An increased supply of executive education programmes by the Ivy League institutes and other B-schools" target="_blank">international B-schools, including Harvard Business School (HBS), Wharton School of Business, University of Pennsylvania, University of Chicago, Tuck School of Business, INSEAD, Oxford University’s Said Business School and Duke University, in Indian the market is set to add pressure on management institutes in the country.
B-schools Business Standard spoke to said though there will be pressure, the only way is to deliver quality products and services. “Executive training at the Indian Institutes of Management is changing with the competitive pressures from Ivy League global B-schools such as HBS and INSEAD turning their heads to the Indian executive education market. The impact of executive programmes by international B-schools on management development programmes, offered by IIMs, is likely to be on quality and nature of programmes conducted in the executive education domain,” says Keyoor Purani, chairperson, MDP, IIM-Kozhikode (IIM-K).
The pressure will be felt in different areas by different B-schools. For some, there will be added competition in the vertical of open enrolment management development programmes (MDP), wherein B-schools offer an open invitation to working executives on a set topic. There are some who say the pressure would be felt in customised MDPs demanded by companies exclusively for their employees.
|PULLING THEIR SOCKS UP
- Indian B-schools could face competition in open enrolment programmes
- B-schools to 'Indianise' content to beat competition
- IIM-K to focus on adaptation of global models in Indian context
- IMT Ghaziabad to up the ante on customised executive education programmes
“Others, especially IIMs, may feel the pressure in open enrolment MDPs. Our focus is mostly on customised progammes, which is where we will have to up the ante,” says Bibek Banerjee, director, IMT Ghaziabad.
India’s growing Rs 350-crore executive education space continues to attract B-schools. US-headquartered Harvard Business School opened a classroom at Taj Lands End, at Bandra, in suburban Mumbai. The Wharton School of Business, University of Pennsylvania, is scouting for a centre in India, preferably Mumbai.
“I think international B-schools will give competition to Indian B-schools. With their deep-rooted global research, highly-experienced faculty, exhaustive curriculum and attractive price-points, the programmes from schools such as INSEAD, Wharton and Tuck offer tremendous value proposition,” said Chaitanya Kalipatnapu, director, Eruditus Executive Education.
Eruditus, promoted by alumni of INSEAD and Harvard Business School, delivers executive education programmes to Indian corporations and participants. It is at present working with INSEAD and Tuck School of Business in India.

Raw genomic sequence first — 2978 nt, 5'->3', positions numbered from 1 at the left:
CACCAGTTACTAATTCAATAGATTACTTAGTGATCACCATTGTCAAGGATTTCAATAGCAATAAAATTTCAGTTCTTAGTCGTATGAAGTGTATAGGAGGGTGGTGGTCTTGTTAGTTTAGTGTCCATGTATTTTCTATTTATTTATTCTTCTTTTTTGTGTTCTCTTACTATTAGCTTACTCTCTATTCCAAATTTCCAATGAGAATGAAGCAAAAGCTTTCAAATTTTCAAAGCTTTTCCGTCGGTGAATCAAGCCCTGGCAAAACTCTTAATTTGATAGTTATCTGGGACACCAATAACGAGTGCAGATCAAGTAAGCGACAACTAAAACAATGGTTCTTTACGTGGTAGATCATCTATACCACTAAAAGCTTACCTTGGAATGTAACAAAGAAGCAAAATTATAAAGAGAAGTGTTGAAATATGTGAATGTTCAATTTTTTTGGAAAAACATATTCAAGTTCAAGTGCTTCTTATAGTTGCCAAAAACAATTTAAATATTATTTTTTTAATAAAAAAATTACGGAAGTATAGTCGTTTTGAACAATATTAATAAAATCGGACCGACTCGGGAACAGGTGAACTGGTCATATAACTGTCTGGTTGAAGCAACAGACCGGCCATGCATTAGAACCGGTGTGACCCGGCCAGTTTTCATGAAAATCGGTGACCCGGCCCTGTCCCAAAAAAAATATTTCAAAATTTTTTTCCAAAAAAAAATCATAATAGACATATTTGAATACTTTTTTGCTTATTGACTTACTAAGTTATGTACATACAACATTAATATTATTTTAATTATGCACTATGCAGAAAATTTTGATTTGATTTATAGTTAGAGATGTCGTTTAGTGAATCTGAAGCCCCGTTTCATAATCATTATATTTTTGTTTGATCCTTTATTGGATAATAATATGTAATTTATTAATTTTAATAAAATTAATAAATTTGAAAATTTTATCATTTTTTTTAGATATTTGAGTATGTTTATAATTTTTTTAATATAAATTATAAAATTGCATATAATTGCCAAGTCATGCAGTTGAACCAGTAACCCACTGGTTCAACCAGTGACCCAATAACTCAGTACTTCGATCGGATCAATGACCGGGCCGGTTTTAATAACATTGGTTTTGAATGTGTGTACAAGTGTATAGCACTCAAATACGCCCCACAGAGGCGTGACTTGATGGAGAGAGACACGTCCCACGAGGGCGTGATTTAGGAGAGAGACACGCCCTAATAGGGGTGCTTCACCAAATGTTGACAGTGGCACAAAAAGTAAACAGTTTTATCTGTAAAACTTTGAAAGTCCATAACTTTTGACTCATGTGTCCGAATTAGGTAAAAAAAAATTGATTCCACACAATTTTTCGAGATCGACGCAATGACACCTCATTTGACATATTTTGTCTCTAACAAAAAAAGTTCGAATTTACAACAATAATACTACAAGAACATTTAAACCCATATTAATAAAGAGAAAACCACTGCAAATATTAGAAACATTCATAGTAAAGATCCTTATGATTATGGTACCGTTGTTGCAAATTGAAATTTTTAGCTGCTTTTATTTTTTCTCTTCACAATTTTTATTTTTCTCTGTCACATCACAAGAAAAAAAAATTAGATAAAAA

“More research from these schools is being focused on India such as The India Way (Wharton), Top Indian CEOs (INSEAD), Reverse Innovation (Tuck). This makes their programmes more compelling,” he added.
With competition building up, how do Indian B-schools plan to counter it? “We will invest heavily on faculty research and go for international accreditation. We will have to open up ourselves for scrutiny as per international standards,” adds Banerjee. Also, increased engagement and collaborations with the industry and “heightened participation in international peer review journals” are some of the other steps.
According to Purani, open-enrolment programmes, pre-designed by the members of faculty based on cutting-edge research and formulation of new practices to upgrade senior executive know-how, are likely to be impacted the most.
“Senior and top-level executives from private organisations have started moving to training at foreign B-schools or have executive coaches to keep abreast of new management perspectives and techniques. Even top- level executives from government and public-sector organisations are choosing to go abroad or participate in programmes conducted by top international B-schools in India,” he says.
Indian B-schools believe the challenge will be to continue to draw corporate nominations in high-impact, cutting-edge, research-based, open enrolment programmes which prepare senior executives for emerging challenges.
“Such programmes have a smaller market and, hence, the pressure from international B-schools would be felt the most, since the latter may eat into this small pie significantly if IIMs get lured by a large number of middle-level, generic programmes. We will focus on specific development themes, demonstrate expertise through new research and publications in contemporary areas and develop more relevant programmes targeted at senior executives. Another way is to create strategic difference through ‘Indianising’ the content and programmes, making them more relevant to Indian companies,” adds Purani.
In other words, while foreign B-schools are attempting to develop India-specific content through their local research centers, IIM-K will look to focus on adaptation of global models in Indian context.
However, Indian B-schools disagree there will be added pressure on fees as well. “We are not under pricing pressure, in fact, we had around 12-18 per cent increase in the fees from previous financial year. MDPs were focused on the needs of the industry. The trend we see is that of increased demand for customised programmes. And from an international audience to understand India through programmes of IIM-B,” says Shyamal Roy, chairperson, executive education, IIM-B.